i did have some concerns with stability, (thie pic is a bit slanted making the rig look like the tower of pisa - :smug: ). However, i have found that at that height, the rig is quite stable. That of course depends upon the weight of the cabinets in question. It helps to have those nifty stack-lock corners that come on most cabs these days, and using cabs with the identical "footprint" so that said corners actually lock up. The 210 had a bigger "footprint" so the back corners did not match up. That's not why i got rid of it. I actually just needed the cash, and later i found a used 1x15 at a steal. But anyhow, for multiple cab stacks i would try to use identical units, or at least ones that had the identical "footprint". The BE 12" cabs have the same 18"x15" that the 15" cabs have, so itis quite stable. A similar array of aggie, bergie, or epi (to name a few) 1x12 cabs stack up very nice as well.

    seanm has a valid point. With an array of three or four 8 ohm cabs you're going to need an amp that is either 2 ohms stable in mono, at least 4 ohms stable stereo, or a pre/power setup that is at least 4 ohms stable stereo. It gets worse if you decide to use 4 ohm cabs like the EA wizzy. Then you definitely need to use a stereo head or stereo poweramp that is 2 ohms stable per side. The good news is that by the time you are using 4 cabs, you really do not need all that much power. The current stack of two 1x15" and two 1x12" is one heck of a lot louder than a 4x10 watt for watt. I only wish that the eden 550 was available when i bought my 400 some years back. I would have kept it. I can't imagine too many gigs where i'd need more than 600 (or whatever the 550 is @ 2ohms) going into that stack.

    One more consideration that has both positives and negatives. In a tall array, you're going to have zero problem hearing yourself even at low volumes as you have a speaker right next to your head. In fact, at a relatively loud volume each individual cab really isn't all that loud, so the one next to your ears won't be killing you. However, some players find that to be a bit freaky, and at least one cat who used my rig at a party disconnected the top speaker. At higher volumes that top speaker can cause you to reach for the earplugs. :eek:
     
  16. cb56

    cb56

    Jul 2, 2000
    Central Illinois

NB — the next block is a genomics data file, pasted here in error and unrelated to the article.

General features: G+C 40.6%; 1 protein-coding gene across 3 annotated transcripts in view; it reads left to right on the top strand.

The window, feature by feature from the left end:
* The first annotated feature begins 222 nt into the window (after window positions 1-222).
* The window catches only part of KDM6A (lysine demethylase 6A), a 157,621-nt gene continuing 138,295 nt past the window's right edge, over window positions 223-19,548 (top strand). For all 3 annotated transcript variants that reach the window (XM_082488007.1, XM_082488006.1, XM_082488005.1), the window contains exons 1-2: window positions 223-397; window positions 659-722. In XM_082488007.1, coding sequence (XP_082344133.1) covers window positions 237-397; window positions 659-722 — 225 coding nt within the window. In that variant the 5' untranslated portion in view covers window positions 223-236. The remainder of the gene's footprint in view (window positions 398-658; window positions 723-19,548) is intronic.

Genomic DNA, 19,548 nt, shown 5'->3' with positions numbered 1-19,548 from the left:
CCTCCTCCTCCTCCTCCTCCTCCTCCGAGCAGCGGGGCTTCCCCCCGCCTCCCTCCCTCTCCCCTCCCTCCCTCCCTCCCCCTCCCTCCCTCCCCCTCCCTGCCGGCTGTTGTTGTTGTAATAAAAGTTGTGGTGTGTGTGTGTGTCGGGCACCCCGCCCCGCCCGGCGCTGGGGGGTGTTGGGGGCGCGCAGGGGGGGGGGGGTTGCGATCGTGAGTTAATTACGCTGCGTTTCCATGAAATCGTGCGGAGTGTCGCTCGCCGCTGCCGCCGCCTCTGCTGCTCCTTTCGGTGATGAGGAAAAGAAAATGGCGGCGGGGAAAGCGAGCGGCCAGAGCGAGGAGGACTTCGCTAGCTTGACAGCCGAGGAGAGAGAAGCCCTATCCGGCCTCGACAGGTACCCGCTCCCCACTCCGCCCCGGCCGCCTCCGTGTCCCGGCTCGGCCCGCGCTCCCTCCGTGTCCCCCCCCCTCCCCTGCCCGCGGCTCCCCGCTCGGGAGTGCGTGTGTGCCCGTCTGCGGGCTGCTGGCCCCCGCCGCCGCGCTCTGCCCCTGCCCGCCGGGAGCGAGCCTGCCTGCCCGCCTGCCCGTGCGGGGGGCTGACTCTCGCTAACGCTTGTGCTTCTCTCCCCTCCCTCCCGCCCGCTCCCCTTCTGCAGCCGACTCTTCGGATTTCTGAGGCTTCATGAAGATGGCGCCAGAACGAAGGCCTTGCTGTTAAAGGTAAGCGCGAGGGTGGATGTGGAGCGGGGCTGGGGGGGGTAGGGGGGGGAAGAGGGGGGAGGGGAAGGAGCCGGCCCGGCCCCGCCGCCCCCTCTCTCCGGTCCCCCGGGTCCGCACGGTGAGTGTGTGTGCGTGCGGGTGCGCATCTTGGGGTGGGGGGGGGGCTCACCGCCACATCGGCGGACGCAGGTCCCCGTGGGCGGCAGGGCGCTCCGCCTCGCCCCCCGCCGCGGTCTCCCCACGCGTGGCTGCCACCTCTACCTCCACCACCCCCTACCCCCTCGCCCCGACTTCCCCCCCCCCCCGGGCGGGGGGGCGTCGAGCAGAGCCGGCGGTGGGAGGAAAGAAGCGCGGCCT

I just used the photo program that came with my computer. Adobe photo deluxe. I think it's just a budget version of photoshop.
    Yeah a pre/power amp setup helps with the flexability in a multicab rig. You can bring 1,2,3 or 4 cabs to your gig/rehearsal as needed.
    [​IMG]
     
  17. Petebass

    Petebass

    Dec 22, 2002
    QLD Australia
    All thius talk about horizontal Vs vertical is valid, but we haven't yet addresses the original poster's question. I think what he's asking is this:- If one 12" speaker is, say, -3dB at 42Hz, will 4x12" speakers go any lower than 42Hz?

    The answer is two pronged. On paper, the 2x12 will have a very similar -3dB point to the 1x12. However, the 4x12 will sound decidedly deeper at the same SPL via a boost in the 50-100Hz region or thereabouts. This is the basis of how a typical 4x10 works. In laymans terms, the low frequencies couple with each other a lot better than mid and high frequencies. In fact mids and highs eminating from seperate cabs are more likely to cancel each other out than add anything.
     
  18. billfitzmaurice

    billfitzmaurice Commercial User

    Sep 15, 2004
    New Hampshire
    Owner, Bill Fitzmaurice Loudspeaker Design
    True. You won't actually get lower response via mutual coupling, it just seems that way because the mids and highs don't couple as well. To get effective coupling the sources must be less than 1/4 wavelength apart. At 80Hz that's about 3.5 feet, not hard to do. At 800 Hz that's about four inches apart, a much more difficult proposition, and the higher you go the worse the situation is. Stacking vertically is a simple matter with low frequencies, but in the higher frequencies you can do more harm than good if you don't use speakers designed to be vertically arrayed.
     
  19. Crockettnj

    Crockettnj

    Sep 2, 2005
    North NJ
    or you use an "NT" version of one or more of the cabs being stacked?

    (notice, there's a question mark, not a period!)
     
  20. billfitzmaurice

    billfitzmaurice Commercial User

    Sep 15, 2004
    New Hampshire
    Owner, Bill Fitzmaurice Loudspeaker Design
    Absolutely. The best option for stacking is a full vertical tweeter array in every cab, all on the same axis, that's how it's done in PA arrays. The next best option is having the tweeters at the top of one cab and the bottom of the one above it. Otherwise you're best off with a single point source for the HFs. Multiple tweeters widely spaced and/or placed horizontally are the worst possible configurations.